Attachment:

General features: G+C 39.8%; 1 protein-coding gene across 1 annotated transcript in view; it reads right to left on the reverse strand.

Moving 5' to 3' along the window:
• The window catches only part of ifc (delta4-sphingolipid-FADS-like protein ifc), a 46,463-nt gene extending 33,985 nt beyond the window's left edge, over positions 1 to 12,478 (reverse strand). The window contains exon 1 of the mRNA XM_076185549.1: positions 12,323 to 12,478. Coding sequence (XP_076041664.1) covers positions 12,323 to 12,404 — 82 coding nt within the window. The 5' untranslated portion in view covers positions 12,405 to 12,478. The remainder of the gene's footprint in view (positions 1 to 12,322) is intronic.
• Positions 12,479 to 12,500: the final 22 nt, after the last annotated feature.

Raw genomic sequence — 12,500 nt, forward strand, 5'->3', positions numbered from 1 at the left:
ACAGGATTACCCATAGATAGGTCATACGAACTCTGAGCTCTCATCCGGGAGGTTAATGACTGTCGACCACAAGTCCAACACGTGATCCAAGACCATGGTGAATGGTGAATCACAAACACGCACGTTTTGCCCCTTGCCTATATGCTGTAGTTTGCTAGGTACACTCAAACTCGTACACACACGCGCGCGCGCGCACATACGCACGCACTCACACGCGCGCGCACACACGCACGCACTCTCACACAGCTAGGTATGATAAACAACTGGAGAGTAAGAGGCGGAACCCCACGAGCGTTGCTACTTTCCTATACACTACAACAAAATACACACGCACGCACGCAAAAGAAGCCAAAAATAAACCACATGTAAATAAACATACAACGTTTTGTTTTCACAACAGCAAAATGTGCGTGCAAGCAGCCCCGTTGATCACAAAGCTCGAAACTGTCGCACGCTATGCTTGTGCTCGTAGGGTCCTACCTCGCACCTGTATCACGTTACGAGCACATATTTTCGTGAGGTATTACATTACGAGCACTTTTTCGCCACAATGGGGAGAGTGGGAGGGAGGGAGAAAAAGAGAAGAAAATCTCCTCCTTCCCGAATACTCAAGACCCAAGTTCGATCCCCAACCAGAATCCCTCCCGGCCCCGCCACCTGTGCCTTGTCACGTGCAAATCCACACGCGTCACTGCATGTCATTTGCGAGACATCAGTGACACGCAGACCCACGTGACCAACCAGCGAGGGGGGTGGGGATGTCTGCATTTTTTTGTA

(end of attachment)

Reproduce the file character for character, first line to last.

General features: G+C 39.8%; 1 protein-coding gene across 1 annotated transcript in view; it reads right to left on the reverse strand.

Moving 5' to 3' along the window:
• The window catches only part of ifc (delta4-sphingolipid-FADS-like protein ifc), a 46,463-nt gene extending 33,985 nt beyond the window's left edge, over positions 1 to 12,478 (reverse strand). The window contains exon 1 of the mRNA XM_076185549.1: positions 12,323 to 12,478. Coding sequence (XP_076041664.1) covers positions 12,323 to 12,404 — 82 coding nt within the window. The 5' untranslated portion in view covers positions 12,405 to 12,478. The remainder of the gene's footprint in view (positions 1 to 12,322) is intronic.
• Positions 12,479 to 12,500: the final 22 nt, after the last annotated feature.

Raw genomic sequence — 12,500 nt, forward strand, 5'->3', positions numbered from 1 at the left:
ACAGGATTACCCATAGATAGGTCATACGAACTCTGAGCTCTCATCCGGGAGGTTAATGACTGTCGACCACAAGTCCAACACGTGATCCAAGACCATGGTGAATGGTGAATCACAAACACGCACGTTTTGCCCCTTGCCTATATGCTGTAGTTTGCTAGGTACACTCAAACTCGTACACACACGCGCGCGCGCGCACATACGCACGCACTCACACGCGCGCGCACACACGCACGCACTCTCACACAGCTAGGTATGATAAACAACTGGAGAGTAAGAGGCGGAACCCCACGAGCGTTGCTACTTTCCTATACACTACAACAAAATACACACGCACGCACGCAAAAGAAGCCAAAAATAAACCACATGTAAATAAACATACAACGTTTTGTTTTCACAACAGCAAAATGTGCGTGCAAGCAGCCCCGTTGATCACAAAGCTCGAAACTGTCGCACGCTATGCTTGTGCTCGTAGGGTCCTACCTCGCACCTGTATCACGTTACGAGCACATATTTTCGTGAGGTATTACATTACGAGCACTTTTTCGCCACAATGGGGAGAGTGGGAGGGAGGGAGAAAAAGAGAAGAAAATCTCCTCCTTCCCGAATACTCAAGACCCAAGTTCGATCCCCAACCAGAATCCCTCCCGGCCCCGCCACCTGTGCCTTGTCACGTGCAAATCCACACGCGTCACTGCATGTCATTTGCGAGACATCAGTGACACGCAGACCCACGTGACCAACCAGCGAGGGGGGTGGGGATGTCTGCATTTTTTTGTA